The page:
Not much according the reviews (and there are not much in the way of reviews). Once again we have someone who has dazzled a few with a circular argument; the times and plays inform us about Shakespeare, who in turn, informs us about the plays. All this from her conclusion that the printers were key to learning about Shakespeare.

After all, without the printing houses, we would not have Shakespeare’s plays today,” Bourus said. “Shakespeare’s plays come down to us, not only on the stage, but primarily from the page.” Who can argue with that logic?

Scholars are supposed to come up with facts. Oh how I wish Bourus had come up with facts! Letters, diary entries, anything that proved a young Shakespeare first worked on Hamlet; proof of knowledge about the personal relationship between Shakespeare and Burbage. But alas, she has not. All we have is her personal Golem and more fodder for the anti-Stratfordians.

Author: sarij

I'm a writer, lifelong bibliophile ,and researcher. I hold a Bachelors in Humanities & History and a Master's in Humanities. When I'm not reading or talking about Shakespeare or history, you can usually find me in the garden discussing science or politics with my cat.

7 thoughts on “The Scholar’s Golem”

  1. Huge congratulations on your Master’s (if I am not too previous) — what do we call you? Your Mastership? Mistress Shakespeare? pace Hamlet ‘High and Mighty’? Definitely none of these things, but whatever you are now it’s well deserved!

    Shakespeare’s secret identity? Pah! It’s like those innumerable volumes that still crowd my shelves proclaiming who King Arthur really was: with the same evidence they all come up with different solutions. They can’t see beyond their own noses.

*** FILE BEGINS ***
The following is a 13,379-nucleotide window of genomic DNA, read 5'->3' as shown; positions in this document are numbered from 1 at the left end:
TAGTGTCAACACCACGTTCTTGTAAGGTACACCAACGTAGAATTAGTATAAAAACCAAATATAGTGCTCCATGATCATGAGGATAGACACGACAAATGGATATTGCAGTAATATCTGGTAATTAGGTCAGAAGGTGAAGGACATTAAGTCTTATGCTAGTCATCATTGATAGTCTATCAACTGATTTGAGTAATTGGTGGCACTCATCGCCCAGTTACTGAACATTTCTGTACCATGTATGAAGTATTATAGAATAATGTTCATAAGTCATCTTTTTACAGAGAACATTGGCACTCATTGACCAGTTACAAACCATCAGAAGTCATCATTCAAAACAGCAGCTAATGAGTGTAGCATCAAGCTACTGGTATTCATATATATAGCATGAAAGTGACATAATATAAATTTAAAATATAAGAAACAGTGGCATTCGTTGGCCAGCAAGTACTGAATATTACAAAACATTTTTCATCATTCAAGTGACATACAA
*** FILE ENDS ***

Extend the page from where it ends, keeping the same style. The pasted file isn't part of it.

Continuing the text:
Liked by 1 person

    1. Thanks Chris. You can continue to call me Sari 🙂
      i agree. One of the great errors scholars and researchers make is getting too close to close and personal with their chosen material. Assumption can lead one astray, down the path of self-evident truth. It sill astounds me that publishers and critics swallow these new “revelations” hook line and sinker.

      Liked by 1 person

      1. I think that too many publishers’ heads must ring with the sounds of ‘ker-ching!’ when faced with some of the twaddle they’re presented with by authors, Sari. Present company excepted, of course!


      1. You are very much welcome! Actually, I think that you would love my favorite course of them all. It is a non-science majors course titled “The Origins of Life and the Universe”. I co-teach it with a physicist. He starts with the Big Bang, goes over the formation of stars, galaxies, planets, etc., until right before life appears. I then take over and cover the current understanding of the origin of life, evolution, cell biology, biodiversity, the appearance of humans and technological intelligence and we end the course with the scientific search for life “out there”. I like the course better that the one in my own specialty, pharmacology.

        BTW, thank you for your kind words on my book! I really appreciate the feedback.